The taxpayer attempted to get the decision reversed by appealing the case to the Seventh Circuit Court of Appeals.  The Seventh Circuit panel noted that it had never decided whether such an award represented the sale of a capital asset, but noted the Ninth Circuit had “concluded that a relator’s share is ordinary income because it operates as a bounty for the relator’s work in filing the qui tam suit, see Alderson v. United States, 686 F.3d 791 (9th Cir. 2012)…”

While the taxpayers may have been hoping for the Seventh Circuit to split with its sister circuit on the issue, they were to be disappointed.

The Court found that the qui tam award represents a payment for the services of the party in filing the suit, not the sale of an asset that would lead to capital gain.

The Seventh Circuit panel noted:

Treating a relator’s reward as a capital gain would contravene the long-recognized rule that a “capital gain” generally involves a “realization of appreciation in value accrued over a substantial period of time” of an initial investment of capital. Comm’r v. Gillette Motor Transp., Inc., 364 U.S. 130, 134-35 (1960); see also Alderson, 686 F.3d at 797. But here Patrick made no initial investment in some asset. Instead, he expended time and effort to discover and document Kyphon’s fraud, and that work was not an investment of capital. See Alderson, 686 F.3d at 797. Further, there was no “realization of appreciation in value” of an underlying investment that “accrued over a substantial period of time.” Gillette Motor Transp., Inc., 364 U.S. at 134. Patrick had an interest in a portion of the government’s recovery, but that interest did not grow in value over time. It did not even vest until the government received its recovery. See Vt. Agency of Natural Res., 529 U.S. at 772.

The Court then deals with the specific claim that there was the sale of an asset,  noting that “courts agree that an item is property only if the owner has the right to exclude others from using it, see Kaiser Aetna v. United States, 444 U.S. 165, 179-80 (1979); Minn. Mining & Mfg. Co. v. Pribyl, 259 F.3d 587, 609 (7th Cir. 2001).”

The taxpayer had raised two arguments claiming that what they had was property.  The taxpayers claimed the property sold was the information he had obtained while working for Krypton and that he therefore had a right to stop others from using it.  The Court found this unpersuasive, noting:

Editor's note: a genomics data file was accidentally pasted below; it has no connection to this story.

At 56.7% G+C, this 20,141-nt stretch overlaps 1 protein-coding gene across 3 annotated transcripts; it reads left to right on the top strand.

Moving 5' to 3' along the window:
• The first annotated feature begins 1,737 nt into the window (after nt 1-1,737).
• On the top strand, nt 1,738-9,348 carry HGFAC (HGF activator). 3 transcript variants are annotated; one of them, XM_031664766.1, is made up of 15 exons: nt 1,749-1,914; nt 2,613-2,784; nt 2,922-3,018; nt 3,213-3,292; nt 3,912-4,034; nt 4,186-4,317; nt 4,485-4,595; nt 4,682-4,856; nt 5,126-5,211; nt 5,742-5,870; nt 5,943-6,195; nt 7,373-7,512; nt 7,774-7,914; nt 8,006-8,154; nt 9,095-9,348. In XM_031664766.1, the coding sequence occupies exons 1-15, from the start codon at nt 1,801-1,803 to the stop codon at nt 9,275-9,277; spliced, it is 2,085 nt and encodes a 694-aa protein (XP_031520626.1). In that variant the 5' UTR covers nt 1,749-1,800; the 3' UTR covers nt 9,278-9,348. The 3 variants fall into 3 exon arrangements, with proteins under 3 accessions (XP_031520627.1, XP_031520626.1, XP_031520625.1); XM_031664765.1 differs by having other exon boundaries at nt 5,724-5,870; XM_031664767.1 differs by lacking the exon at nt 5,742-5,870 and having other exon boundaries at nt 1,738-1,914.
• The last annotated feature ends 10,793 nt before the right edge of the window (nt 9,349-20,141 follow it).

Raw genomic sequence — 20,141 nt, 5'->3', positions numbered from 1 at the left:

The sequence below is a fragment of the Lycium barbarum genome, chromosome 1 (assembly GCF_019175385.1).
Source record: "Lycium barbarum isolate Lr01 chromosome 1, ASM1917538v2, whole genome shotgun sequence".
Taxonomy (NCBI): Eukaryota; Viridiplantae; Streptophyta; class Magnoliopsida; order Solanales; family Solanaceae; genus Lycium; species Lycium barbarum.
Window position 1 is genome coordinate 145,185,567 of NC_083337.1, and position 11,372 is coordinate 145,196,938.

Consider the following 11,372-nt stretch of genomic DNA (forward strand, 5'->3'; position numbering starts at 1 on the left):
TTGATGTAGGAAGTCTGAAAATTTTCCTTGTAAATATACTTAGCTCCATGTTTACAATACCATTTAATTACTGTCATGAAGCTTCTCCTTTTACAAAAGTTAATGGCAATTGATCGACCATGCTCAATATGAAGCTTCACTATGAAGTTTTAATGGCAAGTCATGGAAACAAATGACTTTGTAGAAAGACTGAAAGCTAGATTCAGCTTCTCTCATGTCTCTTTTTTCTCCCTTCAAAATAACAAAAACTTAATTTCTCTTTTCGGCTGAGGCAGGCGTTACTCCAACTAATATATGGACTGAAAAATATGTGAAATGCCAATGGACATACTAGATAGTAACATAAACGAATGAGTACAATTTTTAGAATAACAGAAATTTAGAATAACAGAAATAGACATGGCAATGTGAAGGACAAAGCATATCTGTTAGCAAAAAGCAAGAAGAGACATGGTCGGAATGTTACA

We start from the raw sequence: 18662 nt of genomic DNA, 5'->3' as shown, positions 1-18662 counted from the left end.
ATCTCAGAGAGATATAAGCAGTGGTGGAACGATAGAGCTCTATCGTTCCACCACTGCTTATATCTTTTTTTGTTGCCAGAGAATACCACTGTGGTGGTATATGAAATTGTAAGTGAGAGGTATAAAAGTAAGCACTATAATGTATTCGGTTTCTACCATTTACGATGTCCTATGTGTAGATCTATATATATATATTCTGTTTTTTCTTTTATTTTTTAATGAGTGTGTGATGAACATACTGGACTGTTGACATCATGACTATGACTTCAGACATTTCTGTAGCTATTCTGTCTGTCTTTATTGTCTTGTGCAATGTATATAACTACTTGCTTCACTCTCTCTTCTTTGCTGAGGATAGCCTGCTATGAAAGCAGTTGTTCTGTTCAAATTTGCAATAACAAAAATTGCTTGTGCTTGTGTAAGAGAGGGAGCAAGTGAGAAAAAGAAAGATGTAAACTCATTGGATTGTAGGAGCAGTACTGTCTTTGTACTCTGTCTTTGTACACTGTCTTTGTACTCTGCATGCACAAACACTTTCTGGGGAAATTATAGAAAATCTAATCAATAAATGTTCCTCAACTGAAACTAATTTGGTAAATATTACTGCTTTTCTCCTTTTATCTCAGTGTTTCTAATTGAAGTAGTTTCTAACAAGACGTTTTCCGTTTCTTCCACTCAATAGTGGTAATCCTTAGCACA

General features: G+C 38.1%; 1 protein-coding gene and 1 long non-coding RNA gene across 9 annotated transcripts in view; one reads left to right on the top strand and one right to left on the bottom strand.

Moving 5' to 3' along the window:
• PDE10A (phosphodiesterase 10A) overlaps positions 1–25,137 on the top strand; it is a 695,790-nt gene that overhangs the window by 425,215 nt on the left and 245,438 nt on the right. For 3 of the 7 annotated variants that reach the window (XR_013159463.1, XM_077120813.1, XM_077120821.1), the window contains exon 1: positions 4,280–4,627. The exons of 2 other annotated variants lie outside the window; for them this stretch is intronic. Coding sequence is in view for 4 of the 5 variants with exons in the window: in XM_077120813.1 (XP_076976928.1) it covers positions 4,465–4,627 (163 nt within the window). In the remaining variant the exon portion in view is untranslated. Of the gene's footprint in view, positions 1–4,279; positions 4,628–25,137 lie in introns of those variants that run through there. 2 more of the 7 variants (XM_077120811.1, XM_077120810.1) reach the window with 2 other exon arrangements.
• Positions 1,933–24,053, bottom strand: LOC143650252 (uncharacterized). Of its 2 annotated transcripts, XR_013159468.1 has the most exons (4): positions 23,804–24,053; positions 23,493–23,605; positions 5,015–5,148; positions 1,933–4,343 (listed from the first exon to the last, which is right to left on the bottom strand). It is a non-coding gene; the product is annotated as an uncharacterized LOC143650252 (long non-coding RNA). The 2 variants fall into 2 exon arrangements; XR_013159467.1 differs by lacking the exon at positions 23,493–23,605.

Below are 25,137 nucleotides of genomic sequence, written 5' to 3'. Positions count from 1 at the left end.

True, Patrick compiled documents that he transferred to the government. But the information contained in those documents—information about Kyphon’s fraudulent practices—was available to many other Kyphon employees who could have used the knowledge to file their own qui tam suit. The Patricks reply by comparing the information to a trade secret, which may have multiple owners. But even if the information Patrick gathered was secret in the sense that it was nonpublic information, he had no right to stop anyone else from using it, and, thus, the information and documents cannot be his “property.” See Kaiser Aenta, 444 U.S. at 179-80.

Then the Court turns to the claim that his right to a portion of the recovery should itself be a capital asset.

Patrick’s award was a payment for his efforts to collect documents and file the qui tam suit. See Vt. Agency of Natural Res., 529 U.S. at 772; Apria Healthcare Grp. Inc., 606 F.3d at 364. The Commissioner aptly analogizes this situation to an attorney’s interest in payment under a contingency fee arrangement. The attorney’s interest in future compensation for legal work, and Patrick’s interest in a future award for his investigative work, both constitute an interest in future payment for services. And compensation for services qualifies as ordinary income, not a capital gain. See Canal-Randolph Corp., 568 F.2d at 32; Bouchard, 229 F.2d at 704. Because the Patricks have not demonstrated that Patrick possessed a capital asset, his relator’s share from the qui tam suit cannot constitute a “capital gain.” See 26 U.S.C.§ 1222(1), (3) (defining “capital gain” as a “gain from the sale or exchange of a capital asset”).